Nobody was really sure they had even captured the ‘real thing’
Picture of paratroopers Zion Karasenti, Haim Oshri, and Itzik Yifat has become defining image of Israel regaining Western Wall; they’re still friends and they still argue…
The David Rubinger photograph of three paratroopers standing in silent awe in front of the recaptured Western Wall after the battle for Jerusalem in 1967 has become the defining image of one of the most significant moments in Israel’s history.
With the 50th anniversary of the Six Day War approaching, Zion Karasenti, Haim Oshri, and Dr. Itizik Yifat returned to the Old City this week to remember the moment.
Karasenti, Oshri, and Yifat described to Channel 2 News how they, as 20-something reserve duty soldiers, inadvertently became the symbol of a nation fulfilling a 2,000 year dream.
“There were snipers everywhere, especially from overhead. They could have thrown a grenade on us and finished us,” Karasenti recalled of the battle for the Jerusalem holy site.
Since none of them had ever been to the Western Wall, which had been under Jordanian rule since 1948, they admitted that, at first, nobody was really sure they had even captured the “real thing.”
“Everyone talked about the Kotel [Western Wall] all the time, but we were new and we had never been there. That day was the first time any of us had ever been there,” Oshri said.
At the time there was only a narrow corridor separating the Western Wall of the Temple Mount from the nearby houses and buildings of the Old City.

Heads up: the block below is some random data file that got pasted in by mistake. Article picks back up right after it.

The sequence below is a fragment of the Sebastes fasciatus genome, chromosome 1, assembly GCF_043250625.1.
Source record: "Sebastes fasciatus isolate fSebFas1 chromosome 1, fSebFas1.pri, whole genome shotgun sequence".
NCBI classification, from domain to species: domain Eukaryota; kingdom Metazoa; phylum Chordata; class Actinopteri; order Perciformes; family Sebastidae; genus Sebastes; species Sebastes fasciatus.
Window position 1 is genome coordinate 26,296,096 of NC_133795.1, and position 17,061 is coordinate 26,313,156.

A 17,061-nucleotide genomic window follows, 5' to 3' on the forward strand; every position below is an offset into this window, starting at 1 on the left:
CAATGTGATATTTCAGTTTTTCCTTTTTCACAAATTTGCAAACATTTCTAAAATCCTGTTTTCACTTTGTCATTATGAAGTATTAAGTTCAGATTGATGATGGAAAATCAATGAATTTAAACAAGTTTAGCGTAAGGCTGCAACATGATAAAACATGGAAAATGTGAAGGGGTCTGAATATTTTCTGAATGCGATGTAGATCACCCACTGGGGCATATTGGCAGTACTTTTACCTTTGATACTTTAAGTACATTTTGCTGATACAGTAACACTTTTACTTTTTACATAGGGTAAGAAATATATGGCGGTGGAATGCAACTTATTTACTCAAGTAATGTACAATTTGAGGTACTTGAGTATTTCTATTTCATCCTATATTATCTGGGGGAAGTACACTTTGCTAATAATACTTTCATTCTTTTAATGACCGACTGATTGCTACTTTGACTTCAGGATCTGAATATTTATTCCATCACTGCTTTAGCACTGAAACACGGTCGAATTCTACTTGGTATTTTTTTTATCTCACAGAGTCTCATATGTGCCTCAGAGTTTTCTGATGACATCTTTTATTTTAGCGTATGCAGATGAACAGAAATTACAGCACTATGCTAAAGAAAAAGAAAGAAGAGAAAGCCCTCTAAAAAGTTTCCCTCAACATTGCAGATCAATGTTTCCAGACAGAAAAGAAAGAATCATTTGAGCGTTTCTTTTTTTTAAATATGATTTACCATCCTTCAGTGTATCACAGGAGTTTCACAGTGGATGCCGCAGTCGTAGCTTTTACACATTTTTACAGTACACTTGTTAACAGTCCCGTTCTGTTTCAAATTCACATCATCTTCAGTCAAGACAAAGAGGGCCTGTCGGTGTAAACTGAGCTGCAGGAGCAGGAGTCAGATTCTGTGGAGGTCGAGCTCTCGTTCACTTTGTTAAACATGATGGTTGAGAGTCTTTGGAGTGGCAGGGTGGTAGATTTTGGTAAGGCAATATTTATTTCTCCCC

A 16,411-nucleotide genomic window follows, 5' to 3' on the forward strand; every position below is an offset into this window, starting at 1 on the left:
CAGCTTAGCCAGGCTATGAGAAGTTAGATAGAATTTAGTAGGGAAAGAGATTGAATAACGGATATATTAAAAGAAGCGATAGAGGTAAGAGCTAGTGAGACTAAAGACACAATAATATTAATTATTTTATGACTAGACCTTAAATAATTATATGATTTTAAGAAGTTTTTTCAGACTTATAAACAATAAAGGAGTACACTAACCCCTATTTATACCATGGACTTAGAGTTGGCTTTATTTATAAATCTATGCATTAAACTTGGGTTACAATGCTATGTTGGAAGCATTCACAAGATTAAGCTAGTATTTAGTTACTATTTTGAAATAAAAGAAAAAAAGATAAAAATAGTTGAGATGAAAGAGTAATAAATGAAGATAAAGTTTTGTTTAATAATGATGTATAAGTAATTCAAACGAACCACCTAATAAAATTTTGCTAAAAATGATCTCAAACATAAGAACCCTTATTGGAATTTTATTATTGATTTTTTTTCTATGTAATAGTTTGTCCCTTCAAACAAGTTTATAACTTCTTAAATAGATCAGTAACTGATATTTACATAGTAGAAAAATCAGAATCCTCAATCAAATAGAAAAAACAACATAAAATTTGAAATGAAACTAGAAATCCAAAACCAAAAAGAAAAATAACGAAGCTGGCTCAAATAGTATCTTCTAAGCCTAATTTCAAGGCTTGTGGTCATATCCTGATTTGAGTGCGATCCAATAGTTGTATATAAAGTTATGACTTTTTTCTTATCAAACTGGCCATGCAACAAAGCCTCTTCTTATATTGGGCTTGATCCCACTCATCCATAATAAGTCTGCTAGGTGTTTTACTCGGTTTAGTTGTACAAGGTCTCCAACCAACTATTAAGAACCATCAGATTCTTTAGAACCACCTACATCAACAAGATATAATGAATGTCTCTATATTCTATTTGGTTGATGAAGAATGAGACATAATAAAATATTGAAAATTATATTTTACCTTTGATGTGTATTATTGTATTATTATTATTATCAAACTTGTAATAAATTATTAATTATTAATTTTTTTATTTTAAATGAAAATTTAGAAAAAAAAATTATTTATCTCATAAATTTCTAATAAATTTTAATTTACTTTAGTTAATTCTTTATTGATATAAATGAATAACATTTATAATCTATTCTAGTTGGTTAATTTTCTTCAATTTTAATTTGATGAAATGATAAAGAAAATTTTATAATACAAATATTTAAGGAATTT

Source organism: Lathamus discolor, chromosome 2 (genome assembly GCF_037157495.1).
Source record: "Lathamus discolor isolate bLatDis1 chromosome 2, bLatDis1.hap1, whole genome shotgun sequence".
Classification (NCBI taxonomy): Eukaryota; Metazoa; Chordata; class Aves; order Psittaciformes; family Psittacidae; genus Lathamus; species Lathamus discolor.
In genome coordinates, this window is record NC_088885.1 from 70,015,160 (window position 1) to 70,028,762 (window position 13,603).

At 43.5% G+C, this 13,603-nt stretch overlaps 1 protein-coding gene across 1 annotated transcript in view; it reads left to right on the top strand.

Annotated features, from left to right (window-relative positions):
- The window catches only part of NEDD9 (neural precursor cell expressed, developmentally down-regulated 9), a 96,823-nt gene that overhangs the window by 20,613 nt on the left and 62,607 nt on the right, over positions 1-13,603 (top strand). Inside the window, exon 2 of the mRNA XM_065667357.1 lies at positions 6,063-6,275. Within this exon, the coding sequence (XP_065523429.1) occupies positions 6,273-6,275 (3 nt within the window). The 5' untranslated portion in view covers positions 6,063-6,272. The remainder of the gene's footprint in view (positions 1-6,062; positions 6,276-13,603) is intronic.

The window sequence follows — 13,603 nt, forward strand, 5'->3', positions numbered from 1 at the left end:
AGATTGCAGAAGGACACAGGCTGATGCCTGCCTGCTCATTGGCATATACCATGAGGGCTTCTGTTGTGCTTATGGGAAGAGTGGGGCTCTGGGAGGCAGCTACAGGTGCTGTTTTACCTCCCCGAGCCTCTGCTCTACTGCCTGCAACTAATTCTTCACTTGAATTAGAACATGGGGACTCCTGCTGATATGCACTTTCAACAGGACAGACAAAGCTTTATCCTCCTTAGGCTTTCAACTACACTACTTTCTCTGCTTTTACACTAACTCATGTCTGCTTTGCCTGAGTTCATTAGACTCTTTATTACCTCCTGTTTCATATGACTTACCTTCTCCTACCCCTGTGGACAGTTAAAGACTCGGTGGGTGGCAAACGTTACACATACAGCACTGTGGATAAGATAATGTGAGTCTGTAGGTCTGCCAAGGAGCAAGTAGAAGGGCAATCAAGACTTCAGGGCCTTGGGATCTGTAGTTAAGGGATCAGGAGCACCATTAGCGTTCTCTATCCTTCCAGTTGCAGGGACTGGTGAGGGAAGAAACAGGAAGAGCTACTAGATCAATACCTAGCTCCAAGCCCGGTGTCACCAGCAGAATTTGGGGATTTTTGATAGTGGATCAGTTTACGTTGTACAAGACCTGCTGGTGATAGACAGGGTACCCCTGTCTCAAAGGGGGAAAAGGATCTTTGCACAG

“When they [our colleagues] raised the flag over the Western Wall, that was our sign,” Karasenti said.
“After the 48 hours of battle, we were tired and sweaty, our uniforms were dusty and bloodied, but when we walked down the stairs and saw the stones of the Western Wall, a lot of the guys started crying.
“It was an extraordinary thing, its hard to describe,” Karasenti said.
It wasn’t until after the war was over that the three men realized the picture of them taken by legendary photographer Rubinger had become famous worldwide.
“After the war, my neighbor who was a brand new immigrant from Poland, came running out to show me that my photo was in the Polish newspapers. I was shocked,” said Yifat.
“We did become a symbol of our strength,” Yifat said.
Karasenti said he too was surprised to see it on the front page of the Haaretz daily the following week.
“I showed it to my girlfriend at the time, I couldn’t believe it, I told her ‘look, someone took our picture!’”
To many, the 50th anniversary of Israel’s victory in the Six Day War — in which Israel captured the West Bank, Gaza Strip, Golan Heights and the Sinai Peninsula –is a bittersweet one. It represents half a century since the Old City and other historic Jewish sites returned to Jewish hands, but also half a century of Israeli military rule over the Palestinians.
Asked about the dual nature of the jubilee, the men appear to be as divided as Israeli society.
“There is something to be said for that [calling the image the start of the tragedy of the state of Israel] Yifat said. “I don’t believe that we should be ruling over another nation.”
“How can you say that as an Israeli who fought for something after 2,000 years of longing?” Karasenti shot back. “We returned the heart of the Jewish people to this land.”
Retorted Yifat: “What am I supposed to tell my grandchildren? That there will be war every year?”
Despite their political differences, the three men, now in their 70s, say they have remained close friends over the years.
As Karasenti, Oshri, and Yifat approached the wall to take a picture this week, a passerby stopped the three to thank them.
“All of the people that are here right now are only here because of you,” this man said. “It’s you, and all of the other soldiers who fought then. This is all thanks to your courage and your faith. So again, thank you so much.”